In an interview with Automotive News Europe, Mitsubishi's European CEO Bernard Loire told the publication, "In the second half of next year we will have a replacement of the current Outlander. It will be on an alliance platform. There also will be another smaller SUV coming at the same time." The statements came in response to a question about expanding the automaker's plug-in hybrid lineup, leading readers to expect that by this time next year, Mitsubishi will have two crossover PHEVs on the market.
The current Outlander has been on the market since late 2012, the plug-in hybrid showing for the 2014 model year. We've already seen fairly polished versions of fourth-generation Outlander prototypes out testing, sporting looks inspired by the Engelberg Tourer concept revealed at this year's Geneva Motor Show. Some suspect the 2.0-liter four-cylinder in the current PHEV powertrain will make way for a 2.4-liter mill as in the Engelberg, paired with high-efficiency motors on both axles. The show car also touted features like all-wheel drive improved with active yaw control and enhanced anti-lock braking software. Figure on an EV range that improves the current Outlander PHEV's 22 miles, going perhaps as far as the Engelberg's 43 miles.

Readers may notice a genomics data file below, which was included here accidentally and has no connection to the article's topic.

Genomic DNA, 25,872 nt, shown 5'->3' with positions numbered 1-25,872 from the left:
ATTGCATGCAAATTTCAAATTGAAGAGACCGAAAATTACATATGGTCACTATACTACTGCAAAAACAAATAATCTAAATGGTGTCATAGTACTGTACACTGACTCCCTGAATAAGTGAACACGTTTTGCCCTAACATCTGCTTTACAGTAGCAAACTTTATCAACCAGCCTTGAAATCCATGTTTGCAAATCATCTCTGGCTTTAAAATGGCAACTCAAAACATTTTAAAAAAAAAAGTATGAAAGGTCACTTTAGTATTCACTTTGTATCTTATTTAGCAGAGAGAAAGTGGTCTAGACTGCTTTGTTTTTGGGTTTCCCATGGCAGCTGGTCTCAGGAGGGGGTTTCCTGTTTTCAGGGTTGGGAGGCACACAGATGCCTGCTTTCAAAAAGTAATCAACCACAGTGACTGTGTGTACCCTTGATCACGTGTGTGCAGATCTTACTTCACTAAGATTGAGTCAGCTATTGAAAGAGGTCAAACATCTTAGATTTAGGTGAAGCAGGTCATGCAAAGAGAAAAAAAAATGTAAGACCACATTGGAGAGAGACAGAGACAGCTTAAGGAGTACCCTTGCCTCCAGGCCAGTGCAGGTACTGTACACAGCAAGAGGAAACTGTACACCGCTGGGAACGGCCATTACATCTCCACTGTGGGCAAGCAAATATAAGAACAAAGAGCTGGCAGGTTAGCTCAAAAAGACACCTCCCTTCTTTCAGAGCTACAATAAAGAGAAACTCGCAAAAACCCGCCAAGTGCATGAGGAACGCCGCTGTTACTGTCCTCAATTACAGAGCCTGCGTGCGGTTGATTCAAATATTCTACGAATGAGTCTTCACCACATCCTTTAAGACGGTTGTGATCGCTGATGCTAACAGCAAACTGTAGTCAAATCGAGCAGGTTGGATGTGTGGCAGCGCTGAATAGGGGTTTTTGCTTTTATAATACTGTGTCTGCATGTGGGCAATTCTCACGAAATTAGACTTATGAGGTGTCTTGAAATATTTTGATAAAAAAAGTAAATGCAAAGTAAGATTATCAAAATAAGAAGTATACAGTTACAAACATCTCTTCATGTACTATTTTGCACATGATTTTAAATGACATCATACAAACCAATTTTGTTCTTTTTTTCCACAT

Loire didn't give away anything about the second model, but an Autocar report from earlier this year quoted "a senior source" as saying "We will not have a unique nameplate" for the second battery-electric vehicle. The magazine said the Eclipse Cross and Outlander Sport are in line for series hybrid powertrains, without indicating which might come first. Loire told AN the brand's doing fine with respect to Europe's coming CO2 legislation, so it doesn't need to make rash moves. With the Eclipse Cross forming 20% of sales on the Continent, the middle crossover would be a rational choice for the next plug-in hybrid, especially since it's retiring the 2.2-liter diesel option around the end of 2020. On the other hand, the Outlander Sport will be 10 years old next year, a replacement can't be far away.
The new plug-ins come with the realignment of Mitsubishi's crossover range. The Outlander, sitting on a new architecture shared among the Renault-Nissan-Mitsubishi alliance, will grow into a proper mid-size choice; the prototype spotted in Michigan is clearly larger than the current vehicle. The Eclipse Cross will likely grow a touch, staying about eight inches shorter than the Outlander while putting more dimensional space between itself and the smaller Outlander Sport. The Outlander Sport, meanwhile, will shrink a tad, to about eight inches shorter than the Eclipse Cross.
The new model and lineup revamp should strengthen Mitsubishi's already-strong position, the automaker already sitting on Europe's best selling PHEV in the Outlander, poised to increase sales there this year by roughly 75%. On the pure-EV side, Loire said an EV to replace the i-Miev is on the way.
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